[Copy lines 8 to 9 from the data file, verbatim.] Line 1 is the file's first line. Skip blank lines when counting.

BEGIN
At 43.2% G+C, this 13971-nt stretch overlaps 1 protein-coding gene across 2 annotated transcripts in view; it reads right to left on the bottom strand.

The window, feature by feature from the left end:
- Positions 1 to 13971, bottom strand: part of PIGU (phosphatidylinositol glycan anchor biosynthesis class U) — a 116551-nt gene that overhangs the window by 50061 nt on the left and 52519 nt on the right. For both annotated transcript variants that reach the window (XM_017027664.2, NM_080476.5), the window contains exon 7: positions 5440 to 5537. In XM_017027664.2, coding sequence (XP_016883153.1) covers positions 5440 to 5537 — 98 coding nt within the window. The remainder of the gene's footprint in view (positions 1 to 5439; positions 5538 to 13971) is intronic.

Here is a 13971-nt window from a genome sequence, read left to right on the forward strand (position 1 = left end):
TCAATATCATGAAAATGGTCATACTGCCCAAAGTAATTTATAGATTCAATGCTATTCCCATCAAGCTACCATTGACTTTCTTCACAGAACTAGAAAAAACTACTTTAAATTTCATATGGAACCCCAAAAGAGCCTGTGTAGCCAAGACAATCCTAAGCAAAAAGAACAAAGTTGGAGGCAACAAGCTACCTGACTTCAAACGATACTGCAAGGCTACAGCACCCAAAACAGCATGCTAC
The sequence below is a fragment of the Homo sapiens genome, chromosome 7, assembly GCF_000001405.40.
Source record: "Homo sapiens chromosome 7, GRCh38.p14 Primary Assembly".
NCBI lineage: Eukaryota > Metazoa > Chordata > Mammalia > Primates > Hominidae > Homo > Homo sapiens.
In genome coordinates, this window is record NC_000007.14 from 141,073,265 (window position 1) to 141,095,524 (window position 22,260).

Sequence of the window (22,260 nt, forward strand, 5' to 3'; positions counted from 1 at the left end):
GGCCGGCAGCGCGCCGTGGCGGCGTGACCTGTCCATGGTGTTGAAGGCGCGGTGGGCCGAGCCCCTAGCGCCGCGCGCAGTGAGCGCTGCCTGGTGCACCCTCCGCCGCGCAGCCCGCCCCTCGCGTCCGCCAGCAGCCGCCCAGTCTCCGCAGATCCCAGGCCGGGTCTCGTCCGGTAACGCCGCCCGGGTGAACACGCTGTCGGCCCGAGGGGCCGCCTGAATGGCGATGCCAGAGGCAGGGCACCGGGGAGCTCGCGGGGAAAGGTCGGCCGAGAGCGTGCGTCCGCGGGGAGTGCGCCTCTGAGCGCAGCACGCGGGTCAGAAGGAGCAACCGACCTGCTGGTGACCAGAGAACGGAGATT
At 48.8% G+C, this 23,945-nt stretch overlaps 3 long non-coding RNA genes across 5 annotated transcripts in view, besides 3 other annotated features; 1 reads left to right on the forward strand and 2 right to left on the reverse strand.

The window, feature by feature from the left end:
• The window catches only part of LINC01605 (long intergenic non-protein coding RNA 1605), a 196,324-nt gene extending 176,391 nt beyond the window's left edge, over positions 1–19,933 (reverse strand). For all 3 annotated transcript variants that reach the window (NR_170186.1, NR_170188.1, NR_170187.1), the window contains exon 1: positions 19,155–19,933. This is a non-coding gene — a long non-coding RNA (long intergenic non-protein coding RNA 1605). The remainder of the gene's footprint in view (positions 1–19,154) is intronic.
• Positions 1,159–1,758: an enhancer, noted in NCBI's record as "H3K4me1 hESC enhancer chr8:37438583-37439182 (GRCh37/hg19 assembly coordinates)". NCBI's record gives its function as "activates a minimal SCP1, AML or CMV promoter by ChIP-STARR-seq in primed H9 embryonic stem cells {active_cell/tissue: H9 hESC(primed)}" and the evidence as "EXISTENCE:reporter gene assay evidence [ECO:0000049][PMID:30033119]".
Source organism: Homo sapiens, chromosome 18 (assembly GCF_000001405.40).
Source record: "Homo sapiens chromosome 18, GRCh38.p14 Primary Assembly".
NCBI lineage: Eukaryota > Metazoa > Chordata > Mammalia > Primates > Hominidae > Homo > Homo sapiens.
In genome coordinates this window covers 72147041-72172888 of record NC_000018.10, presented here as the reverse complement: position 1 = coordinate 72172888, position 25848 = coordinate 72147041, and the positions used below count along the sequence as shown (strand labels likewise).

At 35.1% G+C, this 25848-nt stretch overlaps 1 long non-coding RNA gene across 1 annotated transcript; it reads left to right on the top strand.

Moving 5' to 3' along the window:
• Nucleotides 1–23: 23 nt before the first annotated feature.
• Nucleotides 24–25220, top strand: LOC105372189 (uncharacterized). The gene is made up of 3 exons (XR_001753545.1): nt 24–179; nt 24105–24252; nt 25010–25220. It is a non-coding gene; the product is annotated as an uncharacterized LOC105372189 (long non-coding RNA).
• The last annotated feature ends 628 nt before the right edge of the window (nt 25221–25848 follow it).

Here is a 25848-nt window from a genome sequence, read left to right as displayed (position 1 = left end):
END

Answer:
NCBI lineage: Eukaryota > Metazoa > Chordata > Mammalia > Primates > Hominidae > Homo > Homo sapiens.
In genome coordinates, this window is record NC_000007.14 from 141,073,265 (window position 1) to 141,095,524 (window position 22,260).